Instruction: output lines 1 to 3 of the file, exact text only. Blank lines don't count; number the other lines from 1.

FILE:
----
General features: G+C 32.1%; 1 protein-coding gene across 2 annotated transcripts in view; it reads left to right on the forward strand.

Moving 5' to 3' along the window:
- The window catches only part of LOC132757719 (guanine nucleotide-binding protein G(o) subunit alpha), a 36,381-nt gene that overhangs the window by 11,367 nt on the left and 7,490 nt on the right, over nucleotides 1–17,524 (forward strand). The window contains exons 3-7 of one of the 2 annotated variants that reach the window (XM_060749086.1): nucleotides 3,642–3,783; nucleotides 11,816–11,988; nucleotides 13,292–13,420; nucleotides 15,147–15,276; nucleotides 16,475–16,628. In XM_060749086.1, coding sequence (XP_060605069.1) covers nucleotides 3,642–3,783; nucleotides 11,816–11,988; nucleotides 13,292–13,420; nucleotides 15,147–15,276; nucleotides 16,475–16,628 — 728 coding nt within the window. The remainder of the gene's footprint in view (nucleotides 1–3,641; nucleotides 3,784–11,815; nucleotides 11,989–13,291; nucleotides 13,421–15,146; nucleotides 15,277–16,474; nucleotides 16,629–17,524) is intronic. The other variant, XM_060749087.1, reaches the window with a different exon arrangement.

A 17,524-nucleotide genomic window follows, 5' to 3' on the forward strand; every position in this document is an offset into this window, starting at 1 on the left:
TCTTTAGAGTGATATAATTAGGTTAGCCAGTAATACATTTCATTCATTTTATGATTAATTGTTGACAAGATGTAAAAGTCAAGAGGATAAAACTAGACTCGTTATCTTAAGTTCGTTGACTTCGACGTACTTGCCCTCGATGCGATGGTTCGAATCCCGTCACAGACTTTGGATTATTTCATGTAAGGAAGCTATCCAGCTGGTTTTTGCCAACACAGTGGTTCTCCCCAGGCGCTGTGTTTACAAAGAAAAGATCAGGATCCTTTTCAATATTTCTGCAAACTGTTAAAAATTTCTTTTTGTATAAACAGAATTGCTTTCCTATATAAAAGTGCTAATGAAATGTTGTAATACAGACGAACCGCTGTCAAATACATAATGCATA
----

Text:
General features: G+C 32.1%; 1 protein-coding gene across 2 annotated transcripts in view; it reads left to right on the forward strand.

Moving 5' to 3' along the window:
- The window catches only part of LOC132757719 (guanine nucleotide-binding protein G(o) subunit alpha), a 36,381-nt gene that overhangs the window by 11,367 nt on the left and 7,490 nt on the right, over nucleotides 1–17,524 (forward strand). The window contains exons 3-7 of one of the 2 annotated variants that reach the window (XM_060749086.1): nucleotides 3,642–3,783; nucleotides 11,816–11,988; nucleotides 13,292–13,420; nucleotides 15,147–15,276; nucleotides 16,475–16,628. In XM_060749086.1, coding sequence (XP_060605069.1) covers nucleotides 3,642–3,783; nucleotides 11,816–11,988; nucleotides 13,292–13,420; nucleotides 15,147–15,276; nucleotides 16,475–16,628 — 728 coding nt within the window. The remainder of the gene's footprint in view (nucleotides 1–3,641; nucleotides 3,784–11,815; nucleotides 11,989–13,291; nucleotides 13,421–15,146; nucleotides 15,277–16,474; nucleotides 16,629–17,524) is intronic. The other variant, XM_060749087.1, reaches the window with a different exon arrangement.